Edwards is clearly right in saying that things have turned out well enough for Australia so far (what other advanced economy has maintained 22 years of sustained growth?). Looking ahead, our prospects are good. We have ended up with a lot more investment (albeit, still predominantly foreign owned), with much more to come in the LNG industry. Additional export volumes are starting to flow (again, with much more to come from LNG).
When the miners have used up their depreciation allowances, federal company tax will take around 14c in every dollar the miners produce and state royalties about six cents. Australian workers will receive nearly 20c. Australian shareholders own a fifth of the mining investment, and will get the benefits of this. In total, Australia will end up with around half of the long-term export income stream.
In addition, we're well placed to benefit from China's ongoing expansion, when exports of high-end food and services (tourism, education, technical expertise) will keep exports growing even when iron ore demand slows. If the terms of trade fall back further (which is quite likely), most of the impact will be felt by the mine owners — mainly foreigners. The exchange rate will depreciate, increasing the competitiveness of non-mining sectors.
That said, could we have done better? And did we make any obvious mistakes? With hindsight, the most serious error was the failure to put in place a resource-rent tax that would capture a large share of the mining boom, as we had done earlier with petroleum and gas.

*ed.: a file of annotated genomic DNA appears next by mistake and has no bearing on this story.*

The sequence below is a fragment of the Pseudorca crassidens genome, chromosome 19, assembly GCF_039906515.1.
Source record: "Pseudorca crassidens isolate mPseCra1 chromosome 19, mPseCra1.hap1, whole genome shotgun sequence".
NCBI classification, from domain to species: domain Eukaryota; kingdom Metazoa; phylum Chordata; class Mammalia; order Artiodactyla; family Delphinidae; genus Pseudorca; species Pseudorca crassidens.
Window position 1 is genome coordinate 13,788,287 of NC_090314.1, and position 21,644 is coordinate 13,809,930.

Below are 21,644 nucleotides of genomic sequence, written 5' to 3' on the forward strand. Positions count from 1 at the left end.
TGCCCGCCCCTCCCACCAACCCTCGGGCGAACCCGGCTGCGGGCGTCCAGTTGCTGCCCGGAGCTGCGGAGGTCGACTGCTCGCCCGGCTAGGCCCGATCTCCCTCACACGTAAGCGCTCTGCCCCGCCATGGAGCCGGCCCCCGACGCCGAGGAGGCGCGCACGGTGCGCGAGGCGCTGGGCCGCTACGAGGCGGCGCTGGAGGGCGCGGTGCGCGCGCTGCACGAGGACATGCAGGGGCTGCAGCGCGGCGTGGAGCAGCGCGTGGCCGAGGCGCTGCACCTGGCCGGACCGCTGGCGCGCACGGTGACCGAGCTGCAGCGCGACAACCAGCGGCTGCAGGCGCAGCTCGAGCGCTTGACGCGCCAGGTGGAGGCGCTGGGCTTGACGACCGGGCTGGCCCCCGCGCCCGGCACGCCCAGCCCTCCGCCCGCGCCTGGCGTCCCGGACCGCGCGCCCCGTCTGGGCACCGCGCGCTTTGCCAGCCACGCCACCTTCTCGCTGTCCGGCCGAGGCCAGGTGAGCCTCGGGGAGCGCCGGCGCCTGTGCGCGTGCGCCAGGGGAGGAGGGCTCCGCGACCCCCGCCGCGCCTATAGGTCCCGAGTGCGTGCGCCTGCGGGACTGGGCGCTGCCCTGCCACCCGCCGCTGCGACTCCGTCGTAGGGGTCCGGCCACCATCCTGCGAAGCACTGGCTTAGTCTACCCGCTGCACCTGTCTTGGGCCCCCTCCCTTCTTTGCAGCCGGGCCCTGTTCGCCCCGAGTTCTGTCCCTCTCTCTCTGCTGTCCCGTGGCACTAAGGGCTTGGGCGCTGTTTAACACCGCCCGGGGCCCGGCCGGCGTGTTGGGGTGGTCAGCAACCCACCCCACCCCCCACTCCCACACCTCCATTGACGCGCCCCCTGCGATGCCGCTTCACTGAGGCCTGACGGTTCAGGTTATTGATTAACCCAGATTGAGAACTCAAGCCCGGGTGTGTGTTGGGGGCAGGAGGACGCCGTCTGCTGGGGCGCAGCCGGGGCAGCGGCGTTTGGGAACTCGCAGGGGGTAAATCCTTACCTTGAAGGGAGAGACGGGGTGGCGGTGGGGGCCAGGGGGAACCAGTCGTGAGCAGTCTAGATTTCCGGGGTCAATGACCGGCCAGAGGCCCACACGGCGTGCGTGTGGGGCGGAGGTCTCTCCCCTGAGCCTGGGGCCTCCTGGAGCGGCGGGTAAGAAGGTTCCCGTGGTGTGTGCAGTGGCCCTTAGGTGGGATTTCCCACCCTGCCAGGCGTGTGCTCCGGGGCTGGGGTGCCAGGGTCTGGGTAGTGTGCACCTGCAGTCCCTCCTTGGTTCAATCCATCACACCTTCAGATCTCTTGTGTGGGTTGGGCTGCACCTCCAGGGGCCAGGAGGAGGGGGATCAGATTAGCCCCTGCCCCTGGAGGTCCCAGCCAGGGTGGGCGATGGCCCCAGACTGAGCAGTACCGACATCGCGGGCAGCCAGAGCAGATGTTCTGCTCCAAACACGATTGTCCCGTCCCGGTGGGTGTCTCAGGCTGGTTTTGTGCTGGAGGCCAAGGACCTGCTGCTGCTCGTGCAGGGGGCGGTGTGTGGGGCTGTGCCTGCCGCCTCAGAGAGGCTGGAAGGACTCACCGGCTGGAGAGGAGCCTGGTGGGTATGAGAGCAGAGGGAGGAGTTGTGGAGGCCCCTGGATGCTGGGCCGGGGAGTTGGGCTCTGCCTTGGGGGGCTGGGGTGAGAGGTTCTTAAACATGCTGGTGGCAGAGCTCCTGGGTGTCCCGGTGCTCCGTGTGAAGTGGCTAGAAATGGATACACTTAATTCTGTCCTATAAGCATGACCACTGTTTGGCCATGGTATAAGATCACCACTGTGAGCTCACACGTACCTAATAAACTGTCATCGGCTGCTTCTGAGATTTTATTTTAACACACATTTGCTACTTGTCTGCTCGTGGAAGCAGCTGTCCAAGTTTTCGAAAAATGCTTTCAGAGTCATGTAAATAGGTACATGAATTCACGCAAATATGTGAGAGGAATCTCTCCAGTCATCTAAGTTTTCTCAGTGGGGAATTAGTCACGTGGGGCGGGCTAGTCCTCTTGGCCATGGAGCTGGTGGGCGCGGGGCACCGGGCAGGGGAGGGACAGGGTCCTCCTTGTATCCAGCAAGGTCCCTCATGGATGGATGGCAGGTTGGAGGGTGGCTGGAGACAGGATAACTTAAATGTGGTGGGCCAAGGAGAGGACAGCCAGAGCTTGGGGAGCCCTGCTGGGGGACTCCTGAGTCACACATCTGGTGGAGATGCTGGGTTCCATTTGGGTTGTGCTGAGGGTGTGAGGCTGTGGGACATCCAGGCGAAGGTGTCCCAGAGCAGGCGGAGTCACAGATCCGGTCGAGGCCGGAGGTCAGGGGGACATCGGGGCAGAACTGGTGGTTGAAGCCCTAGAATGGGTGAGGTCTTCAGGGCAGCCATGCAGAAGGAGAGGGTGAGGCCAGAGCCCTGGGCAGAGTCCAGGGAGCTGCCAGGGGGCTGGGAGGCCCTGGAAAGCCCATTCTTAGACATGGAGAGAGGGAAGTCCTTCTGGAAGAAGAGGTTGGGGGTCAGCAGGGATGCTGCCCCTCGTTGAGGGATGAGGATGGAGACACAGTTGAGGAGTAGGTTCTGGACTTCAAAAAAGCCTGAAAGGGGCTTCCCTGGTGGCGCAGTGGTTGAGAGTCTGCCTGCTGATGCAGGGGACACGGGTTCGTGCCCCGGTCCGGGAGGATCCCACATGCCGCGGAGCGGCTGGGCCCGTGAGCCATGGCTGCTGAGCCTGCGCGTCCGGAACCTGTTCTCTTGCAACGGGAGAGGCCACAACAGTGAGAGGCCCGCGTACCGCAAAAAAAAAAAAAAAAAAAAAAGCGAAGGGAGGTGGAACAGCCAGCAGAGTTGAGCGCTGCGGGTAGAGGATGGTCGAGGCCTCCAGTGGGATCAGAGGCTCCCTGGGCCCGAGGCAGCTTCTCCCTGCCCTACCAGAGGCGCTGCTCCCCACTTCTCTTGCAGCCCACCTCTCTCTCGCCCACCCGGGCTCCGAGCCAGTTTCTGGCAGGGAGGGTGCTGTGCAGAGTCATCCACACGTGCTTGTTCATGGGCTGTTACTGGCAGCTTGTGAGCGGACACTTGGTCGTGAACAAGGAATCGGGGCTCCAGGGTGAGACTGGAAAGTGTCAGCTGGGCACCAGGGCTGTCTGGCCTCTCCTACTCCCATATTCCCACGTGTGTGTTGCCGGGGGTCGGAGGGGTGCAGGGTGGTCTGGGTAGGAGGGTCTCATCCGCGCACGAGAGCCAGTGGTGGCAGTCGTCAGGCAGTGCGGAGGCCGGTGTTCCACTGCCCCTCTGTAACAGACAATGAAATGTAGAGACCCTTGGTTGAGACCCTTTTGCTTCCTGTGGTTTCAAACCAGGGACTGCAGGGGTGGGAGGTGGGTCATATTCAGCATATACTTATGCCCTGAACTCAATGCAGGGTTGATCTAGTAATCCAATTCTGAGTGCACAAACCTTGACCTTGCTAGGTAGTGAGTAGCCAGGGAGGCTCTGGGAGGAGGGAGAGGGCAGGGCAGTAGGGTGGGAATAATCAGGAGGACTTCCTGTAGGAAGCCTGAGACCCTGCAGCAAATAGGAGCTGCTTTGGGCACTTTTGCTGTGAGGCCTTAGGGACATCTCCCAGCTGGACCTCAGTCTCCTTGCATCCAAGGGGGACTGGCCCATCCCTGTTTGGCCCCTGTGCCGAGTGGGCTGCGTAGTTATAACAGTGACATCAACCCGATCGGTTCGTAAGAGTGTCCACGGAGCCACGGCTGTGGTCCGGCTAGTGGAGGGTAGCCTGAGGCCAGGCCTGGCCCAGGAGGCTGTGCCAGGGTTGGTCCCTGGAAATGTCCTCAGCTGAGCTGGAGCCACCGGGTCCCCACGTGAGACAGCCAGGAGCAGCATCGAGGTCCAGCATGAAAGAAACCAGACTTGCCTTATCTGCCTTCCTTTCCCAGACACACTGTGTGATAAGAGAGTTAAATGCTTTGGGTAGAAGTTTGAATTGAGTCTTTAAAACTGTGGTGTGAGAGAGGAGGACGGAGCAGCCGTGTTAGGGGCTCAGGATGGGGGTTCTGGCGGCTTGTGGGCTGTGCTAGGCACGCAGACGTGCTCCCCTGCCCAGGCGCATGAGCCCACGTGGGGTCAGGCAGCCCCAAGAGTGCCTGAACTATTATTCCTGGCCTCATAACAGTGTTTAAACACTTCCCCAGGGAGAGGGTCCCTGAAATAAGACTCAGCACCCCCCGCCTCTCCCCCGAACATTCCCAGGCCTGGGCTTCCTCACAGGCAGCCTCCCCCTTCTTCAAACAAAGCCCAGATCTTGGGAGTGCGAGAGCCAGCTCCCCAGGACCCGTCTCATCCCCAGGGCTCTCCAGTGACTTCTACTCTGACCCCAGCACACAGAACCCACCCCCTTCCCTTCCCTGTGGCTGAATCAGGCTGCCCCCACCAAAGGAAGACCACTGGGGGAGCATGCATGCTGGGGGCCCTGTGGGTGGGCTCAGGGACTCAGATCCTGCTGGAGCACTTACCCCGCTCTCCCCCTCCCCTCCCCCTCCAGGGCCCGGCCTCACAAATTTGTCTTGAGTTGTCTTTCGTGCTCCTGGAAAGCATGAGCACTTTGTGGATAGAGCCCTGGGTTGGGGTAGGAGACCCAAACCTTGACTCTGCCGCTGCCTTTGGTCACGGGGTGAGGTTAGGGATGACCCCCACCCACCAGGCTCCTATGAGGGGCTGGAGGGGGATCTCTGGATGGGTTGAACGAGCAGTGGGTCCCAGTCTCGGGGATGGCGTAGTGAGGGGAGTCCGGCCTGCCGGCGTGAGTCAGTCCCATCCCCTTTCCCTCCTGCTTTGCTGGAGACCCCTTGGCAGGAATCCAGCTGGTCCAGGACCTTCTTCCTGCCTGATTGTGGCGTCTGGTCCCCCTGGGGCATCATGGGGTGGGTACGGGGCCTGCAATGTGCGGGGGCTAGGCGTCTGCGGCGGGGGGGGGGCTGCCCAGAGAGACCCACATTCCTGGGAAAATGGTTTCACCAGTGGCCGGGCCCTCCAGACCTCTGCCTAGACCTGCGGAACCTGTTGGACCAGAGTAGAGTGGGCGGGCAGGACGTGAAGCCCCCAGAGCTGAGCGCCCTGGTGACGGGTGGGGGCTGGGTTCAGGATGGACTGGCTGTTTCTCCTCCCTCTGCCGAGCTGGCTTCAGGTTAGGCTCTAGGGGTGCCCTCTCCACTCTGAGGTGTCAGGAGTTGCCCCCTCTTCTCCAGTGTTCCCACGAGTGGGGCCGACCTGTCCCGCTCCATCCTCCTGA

The belated effort to do so, when the boom was well underway, was an abject political failure. The miners, despite having billionaires as their spokespersons, were able to convince the public that if they were asked to pay a resource-rent tax, they would shift their investment to rival resource-rich countries. Rio Tinto's painful experiences dealing with the governments of these countries (with Simandou iron ore in Guinea, Riversdale coal in Mozambique and Oyu Tolgoi copper in Mongolia) were ignored as the CEO warned us that Australia was his largest sovereign risk. The Rudd resource-rent tax was renegotiated by the former BHP chairman, with predictable outcomes for expected tax revenue. The current government is removing even this feeble tax. Mining royalties, a state government domain, fall victim to special relationships and inter-state competition to attract projects.
If government had been able to get hold of more of the mining revenue, this would have opened up opportunities to address the other sore point of the resources boom: its effect in pushing up the exchange rate to levels uncompetitive for traditional industries, particularly manufacturing. The awkward consequence of big cyclical swings on mining prices is correspondingly big swings in the exchange rate. The Australian dollar was worth much less than 50c in 2001 and well over parity ten years later. An effective resource-rent tax could have funded a sovereign wealth fund (as has been done by many other resource-rich countries), to be used to counter cyclical swings in commodities. Perhaps some could have been put aside to soften resource depletion. The result would have been a lower exchange rate and a more balanced economy; perhaps less investment in mining, and more in a variety of other industries.
In short, we had more than our share of the luck. We didn't blow the opportunity presented. We did well in macro-management of the boom. With better politics we could have done a lot better, but looking around the world, we've done better than most and we're well placed to keep up the good performance. John Edwards has set out this story with clarity and precision, providing the counter-case to the modern-day Hanrahans chanting 'we'll all be rooned'.
Photo by Flickr user josh.